(B) If the conviction was for (i) any other felony, or (ii) three or more misdemeanor crimes of violence or misdemeanor controlled substance offenses, increase by 4 levels.
U.S.S.G. § 2L1.2.
According to application note 1 to this guideline section, the term “crime of violence” is defined according to the provisions of U.S.S.G. § 4B1.2, and for purposes of § 2L1.2(b)(1)(B), the term includes offenses punishable by imprisonment for a term of one year or less. The applicable definition of a “crime of violence” for the purposes of DeSantiago’s sentence is thus found at § 4B1.2(a), which provides as follows:
(a) The term “crime of violence” means any offense under federal or state law, punishable by imprisonment for a term exceeding one year, that —
(1) has as an element the use, attempted use, or threatened use of physical force against the person of another, or
(2) is burglary of a dwelling, arson, or extortion, involves use of explosives, or otherwise involves conduct that presents a serious potential risk of physical injury to another.
U.S.S.G. § 4B1.2. The application notes to § 4B1.2 go on to further narrow the definition of a “crime of violence”:
1. For purposes of this guideline —
“Crime of violence” includes murder, manslaughter, kidnapping, aggravated assault, forcible sex offenses, robbery, arson, extortion, extortionate extension of credit, and burglary of a dwelling. Other offenses are included as “crimes of violence” if (A) that offense has as an element the use, attempted use, or threatened use of physical force against the person of another, or (B) the conduct set forth (i.e., expressly charged) in the count of which the defendant was convicted involved use of explosives (including any explosive material or destructive device) or, by its nature, presented a serious potential risk of physical injury to another.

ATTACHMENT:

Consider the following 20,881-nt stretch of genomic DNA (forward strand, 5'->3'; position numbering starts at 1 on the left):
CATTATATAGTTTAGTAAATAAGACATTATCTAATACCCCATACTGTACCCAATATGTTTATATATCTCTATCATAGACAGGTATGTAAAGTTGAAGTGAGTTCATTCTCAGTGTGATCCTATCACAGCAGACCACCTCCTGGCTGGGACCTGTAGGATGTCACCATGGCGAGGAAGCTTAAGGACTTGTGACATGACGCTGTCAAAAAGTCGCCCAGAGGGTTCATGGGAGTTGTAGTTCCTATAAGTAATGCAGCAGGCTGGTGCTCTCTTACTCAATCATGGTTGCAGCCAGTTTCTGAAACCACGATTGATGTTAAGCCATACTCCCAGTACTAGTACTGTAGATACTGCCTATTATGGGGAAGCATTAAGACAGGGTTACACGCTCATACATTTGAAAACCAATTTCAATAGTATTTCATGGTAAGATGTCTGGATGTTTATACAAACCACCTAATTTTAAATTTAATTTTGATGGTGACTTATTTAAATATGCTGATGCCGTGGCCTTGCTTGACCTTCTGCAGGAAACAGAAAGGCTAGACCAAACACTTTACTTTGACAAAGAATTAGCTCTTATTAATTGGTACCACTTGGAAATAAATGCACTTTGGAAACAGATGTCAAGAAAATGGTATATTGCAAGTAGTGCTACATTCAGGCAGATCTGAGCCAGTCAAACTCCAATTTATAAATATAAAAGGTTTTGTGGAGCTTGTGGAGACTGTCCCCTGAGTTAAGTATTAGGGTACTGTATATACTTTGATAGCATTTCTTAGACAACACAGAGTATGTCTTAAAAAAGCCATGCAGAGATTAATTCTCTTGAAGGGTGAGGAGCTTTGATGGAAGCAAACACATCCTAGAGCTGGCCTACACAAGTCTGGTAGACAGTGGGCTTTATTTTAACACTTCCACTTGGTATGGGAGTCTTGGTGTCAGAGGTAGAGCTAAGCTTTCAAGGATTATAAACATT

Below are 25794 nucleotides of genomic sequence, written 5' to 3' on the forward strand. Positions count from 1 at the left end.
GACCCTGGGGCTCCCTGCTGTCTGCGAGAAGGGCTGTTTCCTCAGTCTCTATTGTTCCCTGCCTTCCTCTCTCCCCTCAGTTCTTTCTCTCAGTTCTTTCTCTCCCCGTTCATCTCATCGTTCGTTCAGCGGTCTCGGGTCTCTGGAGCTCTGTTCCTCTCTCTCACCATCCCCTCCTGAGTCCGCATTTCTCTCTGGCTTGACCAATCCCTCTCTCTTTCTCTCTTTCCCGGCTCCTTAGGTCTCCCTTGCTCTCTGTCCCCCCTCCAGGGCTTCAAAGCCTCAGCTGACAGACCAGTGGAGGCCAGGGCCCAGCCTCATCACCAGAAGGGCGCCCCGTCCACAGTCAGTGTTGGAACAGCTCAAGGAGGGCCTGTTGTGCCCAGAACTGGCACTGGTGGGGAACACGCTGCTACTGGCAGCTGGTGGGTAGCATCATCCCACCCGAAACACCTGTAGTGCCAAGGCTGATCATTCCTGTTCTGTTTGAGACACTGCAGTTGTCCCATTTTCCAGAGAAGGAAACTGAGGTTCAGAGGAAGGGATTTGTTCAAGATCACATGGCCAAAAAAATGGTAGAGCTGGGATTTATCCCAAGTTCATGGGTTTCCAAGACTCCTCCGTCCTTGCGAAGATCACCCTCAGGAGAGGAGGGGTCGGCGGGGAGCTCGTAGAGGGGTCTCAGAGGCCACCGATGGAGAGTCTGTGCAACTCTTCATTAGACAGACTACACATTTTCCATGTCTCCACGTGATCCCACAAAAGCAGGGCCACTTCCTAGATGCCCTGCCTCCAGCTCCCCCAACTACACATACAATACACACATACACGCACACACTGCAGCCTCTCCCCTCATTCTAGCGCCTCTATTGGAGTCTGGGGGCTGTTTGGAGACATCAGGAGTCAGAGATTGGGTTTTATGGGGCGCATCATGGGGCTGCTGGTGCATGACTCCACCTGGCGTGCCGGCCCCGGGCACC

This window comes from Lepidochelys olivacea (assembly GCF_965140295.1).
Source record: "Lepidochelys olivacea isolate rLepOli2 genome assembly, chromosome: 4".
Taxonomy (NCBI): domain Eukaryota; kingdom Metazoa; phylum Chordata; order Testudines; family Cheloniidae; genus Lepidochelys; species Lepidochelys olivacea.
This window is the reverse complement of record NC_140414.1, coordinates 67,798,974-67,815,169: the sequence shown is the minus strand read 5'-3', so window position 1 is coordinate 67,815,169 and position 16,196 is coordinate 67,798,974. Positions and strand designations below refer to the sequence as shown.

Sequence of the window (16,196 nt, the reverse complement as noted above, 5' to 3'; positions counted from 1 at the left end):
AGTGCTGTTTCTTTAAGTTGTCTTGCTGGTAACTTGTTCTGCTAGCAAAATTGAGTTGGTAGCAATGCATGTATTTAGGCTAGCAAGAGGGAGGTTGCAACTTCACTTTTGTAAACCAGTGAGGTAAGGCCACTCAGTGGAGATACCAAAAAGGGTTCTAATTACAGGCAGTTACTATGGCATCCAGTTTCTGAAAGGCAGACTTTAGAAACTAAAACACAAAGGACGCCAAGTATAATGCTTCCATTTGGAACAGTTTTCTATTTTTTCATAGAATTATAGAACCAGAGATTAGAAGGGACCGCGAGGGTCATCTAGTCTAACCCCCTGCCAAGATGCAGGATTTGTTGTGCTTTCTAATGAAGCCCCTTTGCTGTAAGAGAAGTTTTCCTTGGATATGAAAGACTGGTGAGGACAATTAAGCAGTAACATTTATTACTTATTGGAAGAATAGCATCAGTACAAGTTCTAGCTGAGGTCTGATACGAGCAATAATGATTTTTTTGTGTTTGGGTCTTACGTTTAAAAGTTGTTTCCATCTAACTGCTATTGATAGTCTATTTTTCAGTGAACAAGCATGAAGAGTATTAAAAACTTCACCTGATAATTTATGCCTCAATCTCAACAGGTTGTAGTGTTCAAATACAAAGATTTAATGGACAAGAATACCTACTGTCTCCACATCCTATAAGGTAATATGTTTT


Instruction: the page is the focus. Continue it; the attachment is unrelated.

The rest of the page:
U.S.S.G. § 4B1.2, application note 1.
Based upon the foregoing, the central issue in this case becomes, does the misdemeanor offense of driving while intoxicated implicate § 4B1.2 because such an offense, by its very nature, “involves conduct that presents a serious potential risk of physical injury to another”?
We have held that a “substantial risk” requires only a strong probability of occurrence, not certainty. See United States v. Rodriguez-Guzman, 56 F.3d 18, 20 (5th Cir.1995). We have also held that the term “by its nature” dictates a categorical approach to determining whether particular conduct is a crime of violence under 18 U.S.C. § 16(b), that is, a crime is either violent by its nature or not — the circumstances of a particular case do not control the determination of whether the crime is violent “by its nature.” See United States v. Velazquez-Overa, 100 F.3d 418, 420 (5th Cir.1996).
The district court relied on the reasoning of a Seventh Circuit case, United States v. Rutherford, 54 F.3d 370 (7th Cir. 1995), for its holding that the very nature of the act of driving while intoxicated involves “a serious risk of physical injury.” Id. at 376. DeSantiago argues that the district court’s reliance on Rutherford is misplaced, because that decision violated rules of statutory construction. He urges a plain meaning analysis of the term “serious potential risk of physical injury.”